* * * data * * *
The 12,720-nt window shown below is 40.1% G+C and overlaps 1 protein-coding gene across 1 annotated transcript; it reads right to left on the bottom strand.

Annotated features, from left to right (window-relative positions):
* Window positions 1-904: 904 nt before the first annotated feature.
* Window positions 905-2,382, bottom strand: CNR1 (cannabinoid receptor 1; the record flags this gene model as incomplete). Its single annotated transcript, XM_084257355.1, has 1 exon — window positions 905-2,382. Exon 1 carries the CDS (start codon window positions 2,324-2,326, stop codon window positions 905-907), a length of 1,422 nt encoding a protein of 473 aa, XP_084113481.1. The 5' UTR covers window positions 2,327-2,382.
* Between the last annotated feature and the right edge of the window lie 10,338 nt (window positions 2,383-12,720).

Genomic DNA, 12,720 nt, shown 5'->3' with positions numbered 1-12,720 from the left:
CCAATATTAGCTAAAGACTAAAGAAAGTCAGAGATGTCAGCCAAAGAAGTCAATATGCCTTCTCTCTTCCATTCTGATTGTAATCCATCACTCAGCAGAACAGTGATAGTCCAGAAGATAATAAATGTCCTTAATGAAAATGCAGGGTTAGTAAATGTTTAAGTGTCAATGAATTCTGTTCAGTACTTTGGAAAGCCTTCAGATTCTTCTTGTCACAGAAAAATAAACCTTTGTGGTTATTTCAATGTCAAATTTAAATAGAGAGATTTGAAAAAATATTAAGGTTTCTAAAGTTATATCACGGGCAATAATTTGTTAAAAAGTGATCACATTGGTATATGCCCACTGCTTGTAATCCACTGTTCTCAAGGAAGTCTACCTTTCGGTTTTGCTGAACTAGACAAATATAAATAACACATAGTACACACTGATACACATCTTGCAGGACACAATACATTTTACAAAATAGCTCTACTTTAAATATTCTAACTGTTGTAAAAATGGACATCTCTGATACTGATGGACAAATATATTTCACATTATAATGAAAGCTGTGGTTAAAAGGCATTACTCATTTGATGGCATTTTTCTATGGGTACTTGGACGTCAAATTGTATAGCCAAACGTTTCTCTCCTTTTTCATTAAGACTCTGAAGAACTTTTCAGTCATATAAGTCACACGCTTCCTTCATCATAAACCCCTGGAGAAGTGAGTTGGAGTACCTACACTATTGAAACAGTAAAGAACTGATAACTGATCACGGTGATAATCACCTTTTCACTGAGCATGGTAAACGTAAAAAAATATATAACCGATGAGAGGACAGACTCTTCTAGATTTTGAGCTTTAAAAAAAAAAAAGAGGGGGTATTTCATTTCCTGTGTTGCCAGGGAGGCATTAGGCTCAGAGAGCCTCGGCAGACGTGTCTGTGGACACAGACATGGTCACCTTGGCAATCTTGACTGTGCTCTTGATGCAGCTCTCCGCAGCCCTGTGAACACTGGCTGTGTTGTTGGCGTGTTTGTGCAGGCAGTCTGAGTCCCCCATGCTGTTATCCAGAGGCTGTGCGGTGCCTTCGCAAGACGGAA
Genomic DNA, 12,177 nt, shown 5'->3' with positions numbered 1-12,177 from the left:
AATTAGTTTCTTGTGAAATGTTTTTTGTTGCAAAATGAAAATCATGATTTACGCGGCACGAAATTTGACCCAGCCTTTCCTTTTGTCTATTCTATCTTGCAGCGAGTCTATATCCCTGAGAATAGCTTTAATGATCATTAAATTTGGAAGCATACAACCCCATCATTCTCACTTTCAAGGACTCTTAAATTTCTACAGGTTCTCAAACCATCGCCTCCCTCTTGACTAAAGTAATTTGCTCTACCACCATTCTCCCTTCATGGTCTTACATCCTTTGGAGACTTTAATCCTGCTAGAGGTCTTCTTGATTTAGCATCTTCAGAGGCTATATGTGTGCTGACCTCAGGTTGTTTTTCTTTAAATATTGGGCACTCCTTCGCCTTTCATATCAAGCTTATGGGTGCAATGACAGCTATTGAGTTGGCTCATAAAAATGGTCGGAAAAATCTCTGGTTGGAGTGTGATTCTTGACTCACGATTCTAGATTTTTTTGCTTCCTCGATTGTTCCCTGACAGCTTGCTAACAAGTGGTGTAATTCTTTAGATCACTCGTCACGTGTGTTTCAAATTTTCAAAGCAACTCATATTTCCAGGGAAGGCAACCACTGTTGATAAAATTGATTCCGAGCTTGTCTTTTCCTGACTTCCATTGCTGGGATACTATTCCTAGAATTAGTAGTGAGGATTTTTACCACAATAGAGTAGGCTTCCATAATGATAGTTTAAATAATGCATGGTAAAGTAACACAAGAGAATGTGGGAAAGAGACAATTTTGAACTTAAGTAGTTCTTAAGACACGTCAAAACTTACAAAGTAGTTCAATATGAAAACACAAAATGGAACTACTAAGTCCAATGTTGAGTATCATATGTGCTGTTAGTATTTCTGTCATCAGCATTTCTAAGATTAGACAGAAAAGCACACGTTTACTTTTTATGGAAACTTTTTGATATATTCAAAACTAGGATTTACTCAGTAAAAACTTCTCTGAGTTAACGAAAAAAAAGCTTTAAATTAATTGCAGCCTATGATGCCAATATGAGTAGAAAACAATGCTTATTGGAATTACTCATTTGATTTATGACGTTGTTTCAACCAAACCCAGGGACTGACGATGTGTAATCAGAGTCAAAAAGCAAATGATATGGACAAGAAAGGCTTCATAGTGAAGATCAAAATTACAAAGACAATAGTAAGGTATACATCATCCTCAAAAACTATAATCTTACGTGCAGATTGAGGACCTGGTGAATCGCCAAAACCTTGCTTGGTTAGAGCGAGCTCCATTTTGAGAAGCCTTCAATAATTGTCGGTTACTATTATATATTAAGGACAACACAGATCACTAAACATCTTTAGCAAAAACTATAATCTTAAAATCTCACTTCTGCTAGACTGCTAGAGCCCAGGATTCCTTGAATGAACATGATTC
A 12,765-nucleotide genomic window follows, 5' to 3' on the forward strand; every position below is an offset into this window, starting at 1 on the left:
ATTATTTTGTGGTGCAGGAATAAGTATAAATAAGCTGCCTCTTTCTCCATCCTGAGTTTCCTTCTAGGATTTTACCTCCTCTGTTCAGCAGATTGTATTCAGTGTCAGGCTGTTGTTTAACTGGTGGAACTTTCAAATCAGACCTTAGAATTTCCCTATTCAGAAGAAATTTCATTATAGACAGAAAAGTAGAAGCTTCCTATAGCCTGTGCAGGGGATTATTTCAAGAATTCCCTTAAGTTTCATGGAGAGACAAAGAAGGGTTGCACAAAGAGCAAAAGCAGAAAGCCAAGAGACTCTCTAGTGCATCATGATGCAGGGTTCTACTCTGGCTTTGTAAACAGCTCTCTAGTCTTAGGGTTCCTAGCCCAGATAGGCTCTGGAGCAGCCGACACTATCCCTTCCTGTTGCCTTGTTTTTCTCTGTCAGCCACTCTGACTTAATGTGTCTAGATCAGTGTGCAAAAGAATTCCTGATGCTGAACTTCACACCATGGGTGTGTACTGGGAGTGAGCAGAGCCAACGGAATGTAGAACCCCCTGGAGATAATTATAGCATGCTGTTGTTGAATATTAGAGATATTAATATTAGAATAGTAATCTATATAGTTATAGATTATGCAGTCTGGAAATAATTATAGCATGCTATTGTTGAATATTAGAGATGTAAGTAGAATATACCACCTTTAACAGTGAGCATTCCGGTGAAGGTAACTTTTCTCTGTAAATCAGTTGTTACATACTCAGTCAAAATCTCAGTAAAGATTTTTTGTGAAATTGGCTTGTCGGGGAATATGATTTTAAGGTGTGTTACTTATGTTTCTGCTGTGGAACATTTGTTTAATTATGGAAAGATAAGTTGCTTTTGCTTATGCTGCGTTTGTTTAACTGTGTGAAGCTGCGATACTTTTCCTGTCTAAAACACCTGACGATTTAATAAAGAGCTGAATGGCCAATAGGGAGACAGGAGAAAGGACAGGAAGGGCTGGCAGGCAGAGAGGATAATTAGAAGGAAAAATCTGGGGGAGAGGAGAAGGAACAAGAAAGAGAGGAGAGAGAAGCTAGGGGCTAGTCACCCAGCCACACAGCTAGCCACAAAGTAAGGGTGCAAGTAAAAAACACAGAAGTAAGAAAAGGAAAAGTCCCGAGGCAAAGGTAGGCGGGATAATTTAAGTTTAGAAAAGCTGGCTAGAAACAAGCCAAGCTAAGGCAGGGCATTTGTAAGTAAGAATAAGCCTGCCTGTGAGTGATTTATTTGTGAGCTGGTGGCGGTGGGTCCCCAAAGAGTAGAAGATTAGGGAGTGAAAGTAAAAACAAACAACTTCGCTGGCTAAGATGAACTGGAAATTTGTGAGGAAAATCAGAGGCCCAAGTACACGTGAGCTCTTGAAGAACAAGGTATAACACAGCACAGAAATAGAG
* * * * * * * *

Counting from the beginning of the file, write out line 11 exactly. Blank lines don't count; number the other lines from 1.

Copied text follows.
ATTATTTTGTGGTGCAGGAATAAGTATAAATAAGCTGCCTCTTTCTCCATCCTGAGTTTCCTTCTAGGATTTTACCTCCTCTGTTCAGCAGATTGTATTCAGTGTCAGGCTGTTGTTTAACTGGTGGAACTTTCAAATCAGACCTTAGAATTTCCCTATTCAGAAGAAATTTCATTATAGACAGAAAAGTAGAAGCTTCCTATAGCCTGTGCAGGGGATTATTTCAAGAATTCCCTTAAGTTTCATGGAGAGACAAAGAAGGGTTGCACAAAGAGCAAAAGCAGAAAGCCAAGAGACTCTCTAGTGCATCATGATGCAGGGTTCTACTCTGGCTTTGTAAACAGCTCTCTAGTCTTAGGGTTCCTAGCCCAGATAGGCTCTGGAGCAGCCGACACTATCCCTTCCTGTTGCCTTGTTTTTCTCTGTCAGCCACTCTGACTTAATGTGTCTAGATCAGTGTGCAAAAGAATTCCTGATGCTGAACTTCACACCATGGGTGTGTACTGGGAGTGAGCAGAGCCAACGGAATGTAGAACCCCCTGGAGATAATTATAGCATGCTGTTGTTGAATATTAGAGATATTAATATTAGAATAGTAATCTATATAGTTATAGATTATGCAGTCTGGAAATAATTATAGCATGCTATTGTTGAATATTAGAGATGTAAGTAGAATATACCACCTTTAACAGTGAGCATTCCGGTGAAGGTAACTTTTCTCTGTAAATCAGTTGTTACATACTCAGTCAAAATCTCAGTAAAGATTTTTTGTGAAATTGGCTTGTCGGGGAATATGATTTTAAGGTGTGTTACTTATGTTTCTGCTGTGGAACATTTGTTTAATTATGGAAAGATAAGTTGCTTTTGCTTATGCTGCGTTTGTTTAACTGTGTGAAGCTGCGATACTTTTCCTGTCTAAAACACCTGACGATTTAATAAAGAGCTGAATGGCCAATAGGGAGACAGGAGAAAGGACAGGAAGGGCTGGCAGGCAGAGAGGATAATTAGAAGGAAAAATCTGGGGGAGAGGAGAAGGAACAAGAAAGAGAGGAGAGAGAAGCTAGGGGCTAGTCACCCAGCCACACAGCTAGCCACAAAGTAAGGGTGCAAGTAAAAAACACAGAAGTAAGAAAAGGAAAAGTCCCGAGGCAAAGGTAGGCGGGATAATTTAAGTTTAGAAAAGCTGGCTAGAAACAAGCCAAGCTAAGGCAGGGCATTTGTAAGTAAGAATAAGCCTGCCTGTGAGTGATTTATTTGTGAGCTGGTGGCGGTGGGTCCCCAAAGAGTAGAAGATTAGGGAGTGAAAGTAAAAACAAACAACTTCGCTGGCTAAGATGAACTGGAAATTTGTGAGGAAAATCAGAGGCCCAAGTACACGTGAGCTCTTGAAGAACAAGGTATAACACAGCACAGAAATAGAG